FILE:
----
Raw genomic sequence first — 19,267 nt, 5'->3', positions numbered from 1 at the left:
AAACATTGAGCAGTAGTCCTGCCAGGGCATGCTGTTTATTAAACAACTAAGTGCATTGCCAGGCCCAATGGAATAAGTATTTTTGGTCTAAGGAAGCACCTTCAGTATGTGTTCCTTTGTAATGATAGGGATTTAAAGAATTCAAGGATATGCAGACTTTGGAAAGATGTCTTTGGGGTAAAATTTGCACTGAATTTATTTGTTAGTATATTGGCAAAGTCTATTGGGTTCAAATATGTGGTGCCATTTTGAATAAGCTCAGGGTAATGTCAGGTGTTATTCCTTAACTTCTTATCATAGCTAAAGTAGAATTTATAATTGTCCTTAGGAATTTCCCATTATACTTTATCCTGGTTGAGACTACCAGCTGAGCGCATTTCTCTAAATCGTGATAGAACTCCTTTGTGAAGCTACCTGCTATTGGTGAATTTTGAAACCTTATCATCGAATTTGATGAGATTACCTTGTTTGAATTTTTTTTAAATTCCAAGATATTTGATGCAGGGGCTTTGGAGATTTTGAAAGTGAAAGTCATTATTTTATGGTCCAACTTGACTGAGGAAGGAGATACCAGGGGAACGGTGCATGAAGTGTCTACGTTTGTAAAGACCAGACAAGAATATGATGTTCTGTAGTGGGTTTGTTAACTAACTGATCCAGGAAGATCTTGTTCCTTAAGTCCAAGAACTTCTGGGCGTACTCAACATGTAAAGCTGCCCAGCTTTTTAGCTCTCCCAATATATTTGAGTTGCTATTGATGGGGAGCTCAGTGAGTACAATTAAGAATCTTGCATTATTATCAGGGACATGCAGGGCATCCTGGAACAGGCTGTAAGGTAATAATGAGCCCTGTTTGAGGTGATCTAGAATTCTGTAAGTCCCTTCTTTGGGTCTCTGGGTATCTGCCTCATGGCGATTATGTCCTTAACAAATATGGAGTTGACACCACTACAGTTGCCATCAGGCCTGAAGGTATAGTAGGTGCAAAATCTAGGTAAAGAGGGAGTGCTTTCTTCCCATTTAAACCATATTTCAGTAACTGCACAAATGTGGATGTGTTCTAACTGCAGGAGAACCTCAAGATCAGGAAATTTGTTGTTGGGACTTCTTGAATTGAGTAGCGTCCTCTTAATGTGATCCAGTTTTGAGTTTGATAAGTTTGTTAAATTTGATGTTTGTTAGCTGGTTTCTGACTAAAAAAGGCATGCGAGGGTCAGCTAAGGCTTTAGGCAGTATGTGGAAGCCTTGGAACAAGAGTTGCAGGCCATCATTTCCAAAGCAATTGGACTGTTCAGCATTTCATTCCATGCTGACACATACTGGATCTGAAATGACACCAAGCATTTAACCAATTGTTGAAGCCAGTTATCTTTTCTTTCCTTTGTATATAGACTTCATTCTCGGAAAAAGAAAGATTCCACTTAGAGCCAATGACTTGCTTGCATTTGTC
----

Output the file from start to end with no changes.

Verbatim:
Raw genomic sequence first — 19,267 nt, 5'->3', positions numbered from 1 at the left:
AAACATTGAGCAGTAGTCCTGCCAGGGCATGCTGTTTATTAAACAACTAAGTGCATTGCCAGGCCCAATGGAATAAGTATTTTTGGTCTAAGGAAGCACCTTCAGTATGTGTTCCTTTGTAATGATAGGGATTTAAAGAATTCAAGGATATGCAGACTTTGGAAAGATGTCTTTGGGGTAAAATTTGCACTGAATTTATTTGTTAGTATATTGGCAAAGTCTATTGGGTTCAAATATGTGGTGCCATTTTGAATAAGCTCAGGGTAATGTCAGGTGTTATTCCTTAACTTCTTATCATAGCTAAAGTAGAATTTATAATTGTCCTTAGGAATTTCCCATTATACTTTATCCTGGTTGAGACTACCAGCTGAGCGCATTTCTCTAAATCGTGATAGAACTCCTTTGTGAAGCTACCTGCTATTGGTGAATTTTGAAACCTTATCATCGAATTTGATGAGATTACCTTGTTTGAATTTTTTTTAAATTCCAAGATATTTGATGCAGGGGCTTTGGAGATTTTGAAAGTGAAAGTCATTATTTTATGGTCCAACTTGACTGAGGAAGGAGATACCAGGGGAACGGTGCATGAAGTGTCTACGTTTGTAAAGACCAGACAAGAATATGATGTTCTGTAGTGGGTTTGTTAACTAACTGATCCAGGAAGATCTTGTTCCTTAAGTCCAAGAACTTCTGGGCGTACTCAACATGTAAAGCTGCCCAGCTTTTTAGCTCTCCCAATATATTTGAGTTGCTATTGATGGGGAGCTCAGTGAGTACAATTAAGAATCTTGCATTATTATCAGGGACATGCAGGGCATCCTGGAACAGGCTGTAAGGTAATAATGAGCCCTGTTTGAGGTGATCTAGAATTCTGTAAGTCCCTTCTTTGGGTCTCTGGGTATCTGCCTCATGGCGATTATGTCCTTAACAAATATGGAGTTGACACCACTACAGTTGCCATCAGGCCTGAAGGTATAGTAGGTGCAAAATCTAGGTAAAGAGGGAGTGCTTTCTTCCCATTTAAACCATATTTCAGTAACTGCACAAATGTGGATGTGTTCTAACTGCAGGAGAACCTCAAGATCAGGAAATTTGTTGTTGGGACTTCTTGAATTGAGTAGCGTCCTCTTAATGTGATCCAGTTTTGAGTTTGATAAGTTTGTTAAATTTGATGTTTGTTAGCTGGTTTCTGACTAAAAAAGGCATGCGAGGGTCAGCTAAGGCTTTAGGCAGTATGTGGAAGCCTTGGAACAAGAGTTGCAGGCCATCATTTCCAAAGCAATTGGACTGTTCAGCATTTCATTCCATGCTGACACATACTGGATCTGAAATGACACCAAGCATTTAACCAATTGTTGAAGCCAGTTATCTTTTCTTTCCTTTGTATATAGACTTCATTCTCGGAAAAAGAAAGATTCCACTTAGAGCCAATGACTTGCTTGCATTTGTC